Inspired by Art & Soul
9 March 2015
Local poet Sally Flint has won third prize in the Pre-Raphaelite Society Poetry Prize 2014 with an entry inspired by Art & Soul: Victorians and the Gothic. The poem reflects on the relationship between William Morris, the 19th-century textile designer, poet, novelist, translator, and socialist activist whose work is featured in the exhibition, and his eldest daughter Jenny.
‘I often walk here in the evening hoping to meet my dear father, he was such a sweet companion.’ Jenny Morris
I know he hears rustling of leaves
along the ground, even though
it’s summer and the trees are full.
Sometimes he thunders through the house
and garden when he can’t find the right word
to end a poem, or pigment to dye cloth.
Soon he’ll quiz the nurse again,
tell her she must call him the moment
my face whitens – before I fall.
He will keep me close and at home,
no matter what convention says.
I frequently pray for him. He tastes
metal before a storm, catches sight
of colours others don’t see.
Father knows beyond the mind’s eye
patterns play tricks. When the world turns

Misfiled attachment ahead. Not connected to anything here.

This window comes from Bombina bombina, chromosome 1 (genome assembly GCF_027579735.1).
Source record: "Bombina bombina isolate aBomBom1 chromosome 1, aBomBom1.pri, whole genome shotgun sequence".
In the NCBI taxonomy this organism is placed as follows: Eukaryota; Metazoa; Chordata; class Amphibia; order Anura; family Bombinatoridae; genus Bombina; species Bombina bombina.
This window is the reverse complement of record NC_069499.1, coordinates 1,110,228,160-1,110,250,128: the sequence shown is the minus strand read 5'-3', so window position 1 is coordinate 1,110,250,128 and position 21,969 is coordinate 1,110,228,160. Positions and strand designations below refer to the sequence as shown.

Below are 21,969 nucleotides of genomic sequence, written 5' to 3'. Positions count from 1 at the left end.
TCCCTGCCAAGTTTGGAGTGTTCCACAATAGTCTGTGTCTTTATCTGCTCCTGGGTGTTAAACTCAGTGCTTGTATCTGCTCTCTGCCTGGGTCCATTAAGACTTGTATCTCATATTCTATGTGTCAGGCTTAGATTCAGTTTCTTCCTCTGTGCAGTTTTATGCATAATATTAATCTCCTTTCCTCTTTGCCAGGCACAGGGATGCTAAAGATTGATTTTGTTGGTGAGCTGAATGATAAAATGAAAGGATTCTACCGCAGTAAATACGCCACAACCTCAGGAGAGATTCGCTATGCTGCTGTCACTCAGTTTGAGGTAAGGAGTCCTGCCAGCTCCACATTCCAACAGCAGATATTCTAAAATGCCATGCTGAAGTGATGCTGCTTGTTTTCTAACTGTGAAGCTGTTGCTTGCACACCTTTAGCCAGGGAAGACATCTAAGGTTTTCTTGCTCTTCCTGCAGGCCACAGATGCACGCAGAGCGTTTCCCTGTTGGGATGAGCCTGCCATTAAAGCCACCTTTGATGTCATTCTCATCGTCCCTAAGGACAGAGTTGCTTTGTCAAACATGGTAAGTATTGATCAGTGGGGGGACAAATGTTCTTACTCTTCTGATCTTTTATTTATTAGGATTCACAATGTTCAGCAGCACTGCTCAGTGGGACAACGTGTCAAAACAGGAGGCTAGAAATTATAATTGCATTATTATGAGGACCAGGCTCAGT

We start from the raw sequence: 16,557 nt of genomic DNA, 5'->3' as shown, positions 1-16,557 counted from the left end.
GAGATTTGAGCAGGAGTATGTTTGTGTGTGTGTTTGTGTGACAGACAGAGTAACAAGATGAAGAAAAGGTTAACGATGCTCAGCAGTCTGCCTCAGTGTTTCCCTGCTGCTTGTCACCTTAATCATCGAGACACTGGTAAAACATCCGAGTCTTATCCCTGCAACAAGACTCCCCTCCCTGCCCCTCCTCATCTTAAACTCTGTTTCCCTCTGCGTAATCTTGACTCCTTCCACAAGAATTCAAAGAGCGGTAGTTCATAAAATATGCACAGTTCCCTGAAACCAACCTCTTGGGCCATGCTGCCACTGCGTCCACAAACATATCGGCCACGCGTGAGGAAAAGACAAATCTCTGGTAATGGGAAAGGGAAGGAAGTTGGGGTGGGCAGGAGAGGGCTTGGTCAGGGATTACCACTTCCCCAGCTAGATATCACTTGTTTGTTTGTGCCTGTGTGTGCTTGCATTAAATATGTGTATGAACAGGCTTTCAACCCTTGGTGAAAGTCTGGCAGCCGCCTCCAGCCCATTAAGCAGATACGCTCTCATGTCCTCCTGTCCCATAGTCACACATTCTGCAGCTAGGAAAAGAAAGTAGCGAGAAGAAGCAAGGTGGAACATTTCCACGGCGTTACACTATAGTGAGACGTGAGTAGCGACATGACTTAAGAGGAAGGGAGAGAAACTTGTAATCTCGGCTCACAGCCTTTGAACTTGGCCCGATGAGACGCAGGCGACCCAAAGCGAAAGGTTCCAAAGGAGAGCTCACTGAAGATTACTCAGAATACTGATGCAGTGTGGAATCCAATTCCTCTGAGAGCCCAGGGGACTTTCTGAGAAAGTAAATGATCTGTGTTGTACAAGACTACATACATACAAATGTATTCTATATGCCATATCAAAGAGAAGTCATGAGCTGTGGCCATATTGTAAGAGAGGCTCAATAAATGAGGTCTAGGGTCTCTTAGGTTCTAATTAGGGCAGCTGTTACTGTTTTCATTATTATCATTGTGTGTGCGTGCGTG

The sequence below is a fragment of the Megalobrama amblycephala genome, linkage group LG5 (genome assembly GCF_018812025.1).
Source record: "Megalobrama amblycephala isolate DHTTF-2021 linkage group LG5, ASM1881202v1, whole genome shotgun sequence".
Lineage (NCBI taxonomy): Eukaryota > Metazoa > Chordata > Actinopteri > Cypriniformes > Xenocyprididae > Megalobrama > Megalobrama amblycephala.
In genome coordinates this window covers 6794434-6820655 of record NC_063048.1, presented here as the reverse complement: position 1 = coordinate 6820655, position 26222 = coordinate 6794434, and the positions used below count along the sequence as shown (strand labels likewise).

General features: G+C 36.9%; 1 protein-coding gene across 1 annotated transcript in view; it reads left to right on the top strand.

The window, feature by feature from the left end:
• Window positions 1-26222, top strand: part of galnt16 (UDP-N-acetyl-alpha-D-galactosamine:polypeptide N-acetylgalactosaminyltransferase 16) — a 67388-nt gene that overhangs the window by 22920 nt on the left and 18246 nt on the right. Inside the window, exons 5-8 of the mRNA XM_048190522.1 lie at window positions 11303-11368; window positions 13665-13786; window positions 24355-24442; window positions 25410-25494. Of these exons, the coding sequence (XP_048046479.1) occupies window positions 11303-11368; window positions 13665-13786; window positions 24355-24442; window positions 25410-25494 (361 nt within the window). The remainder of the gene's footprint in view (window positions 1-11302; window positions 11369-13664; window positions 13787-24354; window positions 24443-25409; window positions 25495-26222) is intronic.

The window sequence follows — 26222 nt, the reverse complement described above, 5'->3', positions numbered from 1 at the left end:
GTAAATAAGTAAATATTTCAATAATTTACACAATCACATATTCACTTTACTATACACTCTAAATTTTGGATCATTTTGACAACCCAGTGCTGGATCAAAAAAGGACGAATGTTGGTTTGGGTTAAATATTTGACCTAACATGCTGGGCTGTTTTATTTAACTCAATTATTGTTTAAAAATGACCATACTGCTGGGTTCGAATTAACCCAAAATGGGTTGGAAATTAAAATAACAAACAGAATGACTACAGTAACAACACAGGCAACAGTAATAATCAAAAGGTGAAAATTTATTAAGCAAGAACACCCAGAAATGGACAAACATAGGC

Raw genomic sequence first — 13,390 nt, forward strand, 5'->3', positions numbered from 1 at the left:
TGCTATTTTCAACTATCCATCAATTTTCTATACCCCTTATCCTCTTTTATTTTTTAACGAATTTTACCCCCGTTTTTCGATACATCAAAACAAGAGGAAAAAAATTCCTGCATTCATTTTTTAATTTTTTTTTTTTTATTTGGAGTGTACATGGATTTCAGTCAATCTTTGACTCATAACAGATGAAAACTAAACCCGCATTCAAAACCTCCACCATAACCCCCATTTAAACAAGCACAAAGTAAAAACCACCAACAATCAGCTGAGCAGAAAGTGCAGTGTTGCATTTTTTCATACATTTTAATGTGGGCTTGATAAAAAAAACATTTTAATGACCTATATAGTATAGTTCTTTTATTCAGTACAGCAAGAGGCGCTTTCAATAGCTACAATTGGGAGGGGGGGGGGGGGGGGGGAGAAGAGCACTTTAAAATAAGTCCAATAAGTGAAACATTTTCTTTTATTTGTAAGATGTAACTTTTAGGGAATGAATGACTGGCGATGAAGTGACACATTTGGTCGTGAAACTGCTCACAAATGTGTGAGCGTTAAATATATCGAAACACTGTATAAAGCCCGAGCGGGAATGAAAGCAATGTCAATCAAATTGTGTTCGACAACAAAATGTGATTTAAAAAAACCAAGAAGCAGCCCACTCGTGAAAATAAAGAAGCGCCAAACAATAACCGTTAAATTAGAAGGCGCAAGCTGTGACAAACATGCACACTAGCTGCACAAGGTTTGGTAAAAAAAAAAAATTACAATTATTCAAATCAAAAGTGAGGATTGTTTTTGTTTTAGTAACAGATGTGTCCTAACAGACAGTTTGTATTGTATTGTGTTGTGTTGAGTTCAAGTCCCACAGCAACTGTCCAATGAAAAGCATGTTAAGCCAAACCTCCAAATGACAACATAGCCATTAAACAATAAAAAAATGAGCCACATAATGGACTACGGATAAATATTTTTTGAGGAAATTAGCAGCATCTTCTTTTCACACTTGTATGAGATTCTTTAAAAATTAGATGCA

black, somewhere sun warms earth.
Beauty is never perfect. I am not mad.
Jenny developed epilepsy in her teens after a boating accident. William Morris was determined she should be looked after at home, continue her education and engagement with the arts during a time when sufferers were institutionalised or hidden away. Researchers debate if Morris also suffered ‘petit-mals’, or minor fits, and that the ‘Brotherhood’ were sympathetic to his ‘rages’. Family and friendships were important to Morris. Therefore he empathised and felt immense sadness at his daughter’s debilitating condition. The poem is written from Jenny’s point of view.
Dr. Sally Flint is a published, award-winning writer and editor of Riptide. She teaches and lectures in creative writing and also runs workshops in the community and schools.